Real estate remains a relatively small part of institutional portfolios, with stocks and bonds continuing to account for the majority of an investor’s holdings. That does not make much sense, according to one panelist at the PERE Global Investor Forum, held at the Omni Hotel in Los Angeles.
“When you think about, why real estate?” said the delegate, speaking during an early panel session on fund trends and investment strategies. “This has produced equity-like returns or higher than equity returns. There are start point and end point sensitivities. We don’t have a month where things come crashing down and another month where things keep going up.”
In fact, core real estate – the lowest-risk strategy in the asset class – had delivered double-digit returns over the past four years or five years. While core net real estate returns today are about half that, they are still attractive when compared to other asset classes, where returns have fallen much more substantially.
He added: “We do think real estate should not be considered in the way that it has been considered. So far, the asset allocation models that are out there are absolutely stale. “Given the volatility of the equities market, the speaker argued that there should be a much higher allocation to the asset class than the current average of 10 percent on an institution’s overall portfolio.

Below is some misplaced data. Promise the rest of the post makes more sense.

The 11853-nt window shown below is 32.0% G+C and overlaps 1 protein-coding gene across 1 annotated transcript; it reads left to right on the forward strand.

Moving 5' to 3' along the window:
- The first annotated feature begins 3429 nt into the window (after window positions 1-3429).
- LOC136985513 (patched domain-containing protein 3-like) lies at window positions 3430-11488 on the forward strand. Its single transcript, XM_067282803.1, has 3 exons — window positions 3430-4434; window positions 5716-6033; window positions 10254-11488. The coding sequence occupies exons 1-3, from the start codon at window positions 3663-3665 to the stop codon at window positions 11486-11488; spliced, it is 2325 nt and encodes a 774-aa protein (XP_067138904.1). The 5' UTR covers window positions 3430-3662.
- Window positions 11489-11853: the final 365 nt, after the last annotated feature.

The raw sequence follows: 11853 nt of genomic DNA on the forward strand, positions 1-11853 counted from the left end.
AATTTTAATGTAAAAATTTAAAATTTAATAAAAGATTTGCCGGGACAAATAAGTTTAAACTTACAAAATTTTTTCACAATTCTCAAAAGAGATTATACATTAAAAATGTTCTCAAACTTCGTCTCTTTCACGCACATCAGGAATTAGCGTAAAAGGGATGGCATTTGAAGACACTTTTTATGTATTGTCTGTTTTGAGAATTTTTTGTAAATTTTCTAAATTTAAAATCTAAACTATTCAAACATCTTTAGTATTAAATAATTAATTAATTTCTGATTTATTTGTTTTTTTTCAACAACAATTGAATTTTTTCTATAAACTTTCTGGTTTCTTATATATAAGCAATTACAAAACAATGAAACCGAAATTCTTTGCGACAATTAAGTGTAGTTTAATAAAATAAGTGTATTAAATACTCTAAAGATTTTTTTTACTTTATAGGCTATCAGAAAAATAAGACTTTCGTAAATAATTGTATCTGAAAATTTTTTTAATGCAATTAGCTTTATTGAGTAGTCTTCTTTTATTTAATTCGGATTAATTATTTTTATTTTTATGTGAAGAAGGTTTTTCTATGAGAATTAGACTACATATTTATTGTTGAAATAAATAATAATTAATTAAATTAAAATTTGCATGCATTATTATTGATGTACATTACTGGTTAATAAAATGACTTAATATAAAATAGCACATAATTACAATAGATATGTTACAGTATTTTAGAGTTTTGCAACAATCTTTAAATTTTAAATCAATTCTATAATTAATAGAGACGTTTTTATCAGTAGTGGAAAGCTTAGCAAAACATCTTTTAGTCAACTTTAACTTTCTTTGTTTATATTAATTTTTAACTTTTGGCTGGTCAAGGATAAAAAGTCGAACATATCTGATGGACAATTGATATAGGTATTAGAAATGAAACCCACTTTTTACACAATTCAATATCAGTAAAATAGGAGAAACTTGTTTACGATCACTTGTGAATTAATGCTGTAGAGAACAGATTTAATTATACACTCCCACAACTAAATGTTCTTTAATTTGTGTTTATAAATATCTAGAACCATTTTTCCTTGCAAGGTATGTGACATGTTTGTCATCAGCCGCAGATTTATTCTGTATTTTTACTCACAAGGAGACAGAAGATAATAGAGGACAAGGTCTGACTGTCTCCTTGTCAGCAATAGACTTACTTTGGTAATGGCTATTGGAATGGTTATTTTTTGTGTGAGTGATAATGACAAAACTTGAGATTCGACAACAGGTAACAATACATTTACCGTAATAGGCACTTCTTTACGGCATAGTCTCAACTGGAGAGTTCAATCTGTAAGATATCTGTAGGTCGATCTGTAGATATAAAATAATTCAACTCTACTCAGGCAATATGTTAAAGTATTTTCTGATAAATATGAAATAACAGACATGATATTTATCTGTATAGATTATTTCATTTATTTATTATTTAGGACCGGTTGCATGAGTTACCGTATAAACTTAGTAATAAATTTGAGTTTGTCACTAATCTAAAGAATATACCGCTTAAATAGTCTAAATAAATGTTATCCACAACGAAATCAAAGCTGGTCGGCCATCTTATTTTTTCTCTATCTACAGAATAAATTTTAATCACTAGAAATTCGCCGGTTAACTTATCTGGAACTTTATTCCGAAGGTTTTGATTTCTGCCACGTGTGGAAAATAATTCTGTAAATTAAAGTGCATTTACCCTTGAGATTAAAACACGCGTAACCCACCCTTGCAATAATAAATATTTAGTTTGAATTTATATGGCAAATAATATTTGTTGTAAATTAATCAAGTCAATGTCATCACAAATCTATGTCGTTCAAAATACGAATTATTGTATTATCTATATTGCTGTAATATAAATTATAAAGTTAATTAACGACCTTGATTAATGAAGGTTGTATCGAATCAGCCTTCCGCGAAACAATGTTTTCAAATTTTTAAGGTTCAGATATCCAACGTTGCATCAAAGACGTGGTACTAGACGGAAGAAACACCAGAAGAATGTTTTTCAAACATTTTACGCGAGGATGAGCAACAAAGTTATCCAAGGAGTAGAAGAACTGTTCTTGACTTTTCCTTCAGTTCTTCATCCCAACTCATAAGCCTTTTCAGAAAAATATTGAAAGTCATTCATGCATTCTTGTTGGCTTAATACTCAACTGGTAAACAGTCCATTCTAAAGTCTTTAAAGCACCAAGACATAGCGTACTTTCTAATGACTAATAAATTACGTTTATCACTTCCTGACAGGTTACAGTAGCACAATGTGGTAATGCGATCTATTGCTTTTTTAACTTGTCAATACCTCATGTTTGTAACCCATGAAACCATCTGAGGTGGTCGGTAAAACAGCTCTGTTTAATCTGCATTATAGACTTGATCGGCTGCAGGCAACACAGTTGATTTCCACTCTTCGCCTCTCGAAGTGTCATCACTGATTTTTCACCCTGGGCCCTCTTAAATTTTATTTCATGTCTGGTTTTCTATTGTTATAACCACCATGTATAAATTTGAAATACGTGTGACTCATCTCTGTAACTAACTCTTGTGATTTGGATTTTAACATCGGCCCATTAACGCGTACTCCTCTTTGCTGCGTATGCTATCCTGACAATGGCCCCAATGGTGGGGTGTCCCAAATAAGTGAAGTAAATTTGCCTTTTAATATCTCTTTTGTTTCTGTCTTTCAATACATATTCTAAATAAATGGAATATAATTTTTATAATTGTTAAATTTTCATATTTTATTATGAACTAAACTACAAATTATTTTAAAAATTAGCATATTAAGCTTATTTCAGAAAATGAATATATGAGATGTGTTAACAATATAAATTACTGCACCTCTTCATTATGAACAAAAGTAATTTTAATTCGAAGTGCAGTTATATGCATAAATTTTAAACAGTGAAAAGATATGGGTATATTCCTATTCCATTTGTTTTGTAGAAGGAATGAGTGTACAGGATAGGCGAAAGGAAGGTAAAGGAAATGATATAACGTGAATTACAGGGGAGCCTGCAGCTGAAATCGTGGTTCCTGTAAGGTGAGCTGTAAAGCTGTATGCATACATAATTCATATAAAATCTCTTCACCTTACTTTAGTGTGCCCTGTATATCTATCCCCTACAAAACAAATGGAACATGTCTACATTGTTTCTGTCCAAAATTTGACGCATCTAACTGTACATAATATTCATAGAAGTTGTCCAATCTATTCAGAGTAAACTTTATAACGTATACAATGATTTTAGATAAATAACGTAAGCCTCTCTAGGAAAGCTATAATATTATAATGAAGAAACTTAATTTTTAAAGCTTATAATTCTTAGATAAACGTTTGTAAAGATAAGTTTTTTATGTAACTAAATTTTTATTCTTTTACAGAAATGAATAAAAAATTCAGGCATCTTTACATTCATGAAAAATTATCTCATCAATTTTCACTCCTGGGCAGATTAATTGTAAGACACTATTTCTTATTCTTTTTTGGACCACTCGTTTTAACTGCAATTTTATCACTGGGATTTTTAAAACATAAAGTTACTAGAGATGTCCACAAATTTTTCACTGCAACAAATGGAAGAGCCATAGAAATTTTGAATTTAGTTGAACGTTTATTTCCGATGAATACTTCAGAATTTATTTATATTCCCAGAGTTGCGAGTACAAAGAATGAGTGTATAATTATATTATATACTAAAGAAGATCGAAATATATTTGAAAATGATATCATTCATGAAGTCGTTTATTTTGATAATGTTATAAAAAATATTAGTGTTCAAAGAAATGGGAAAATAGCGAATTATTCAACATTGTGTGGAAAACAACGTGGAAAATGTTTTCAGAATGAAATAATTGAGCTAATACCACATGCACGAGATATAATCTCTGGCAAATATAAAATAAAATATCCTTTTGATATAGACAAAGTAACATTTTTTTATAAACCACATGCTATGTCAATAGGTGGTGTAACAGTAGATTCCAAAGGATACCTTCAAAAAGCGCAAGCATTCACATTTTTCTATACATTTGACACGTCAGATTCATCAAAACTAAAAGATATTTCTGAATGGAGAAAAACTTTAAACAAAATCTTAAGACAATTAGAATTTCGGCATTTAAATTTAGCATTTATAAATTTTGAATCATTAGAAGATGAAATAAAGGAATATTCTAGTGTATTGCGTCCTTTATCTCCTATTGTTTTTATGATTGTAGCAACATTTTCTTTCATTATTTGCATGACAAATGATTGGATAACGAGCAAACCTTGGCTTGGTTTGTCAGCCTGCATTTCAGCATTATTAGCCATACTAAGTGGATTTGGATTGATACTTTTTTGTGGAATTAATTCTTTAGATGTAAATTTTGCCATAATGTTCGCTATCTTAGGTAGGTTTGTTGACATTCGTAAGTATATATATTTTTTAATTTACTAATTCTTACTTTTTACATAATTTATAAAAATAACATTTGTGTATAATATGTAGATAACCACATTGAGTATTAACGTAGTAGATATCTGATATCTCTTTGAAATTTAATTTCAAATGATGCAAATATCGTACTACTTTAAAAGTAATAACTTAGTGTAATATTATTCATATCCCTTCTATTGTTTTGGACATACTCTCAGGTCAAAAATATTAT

The speaker said that his firm also has considered debt strategies in real estate assets where it would not have invested equity. Those investments generate low double-digit returns that are “very very compelling.”
He added: “When five years have passed, people look back and they’re going to see this is the next big thing that people missed. I think those types of things are still getting left behind. It’s difficult to find them, but once you find them, you got to put the execution behind it and invest capital.”